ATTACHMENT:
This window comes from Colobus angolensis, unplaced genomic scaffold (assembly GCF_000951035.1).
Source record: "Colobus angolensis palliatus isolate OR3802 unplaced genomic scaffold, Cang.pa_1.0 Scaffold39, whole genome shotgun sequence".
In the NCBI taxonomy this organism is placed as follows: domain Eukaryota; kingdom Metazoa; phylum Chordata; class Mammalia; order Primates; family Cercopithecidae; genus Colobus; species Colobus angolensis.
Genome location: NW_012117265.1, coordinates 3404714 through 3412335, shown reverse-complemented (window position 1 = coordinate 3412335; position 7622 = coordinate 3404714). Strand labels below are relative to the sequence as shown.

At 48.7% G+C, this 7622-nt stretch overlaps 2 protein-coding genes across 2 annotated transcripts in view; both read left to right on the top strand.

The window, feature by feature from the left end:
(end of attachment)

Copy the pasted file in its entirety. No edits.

This window comes from Colobus angolensis, unplaced genomic scaffold (assembly GCF_000951035.1).
Source record: "Colobus angolensis palliatus isolate OR3802 unplaced genomic scaffold, Cang.pa_1.0 Scaffold39, whole genome shotgun sequence".
In the NCBI taxonomy this organism is placed as follows: domain Eukaryota; kingdom Metazoa; phylum Chordata; class Mammalia; order Primates; family Cercopithecidae; genus Colobus; species Colobus angolensis.
Genome location: NW_012117265.1, coordinates 3404714 through 3412335, shown reverse-complemented (window position 1 = coordinate 3412335; position 7622 = coordinate 3404714). Strand labels below are relative to the sequence as shown.

At 48.7% G+C, this 7622-nt stretch overlaps 2 protein-coding genes across 2 annotated transcripts in view; both read left to right on the top strand.

The window, feature by feature from the left end: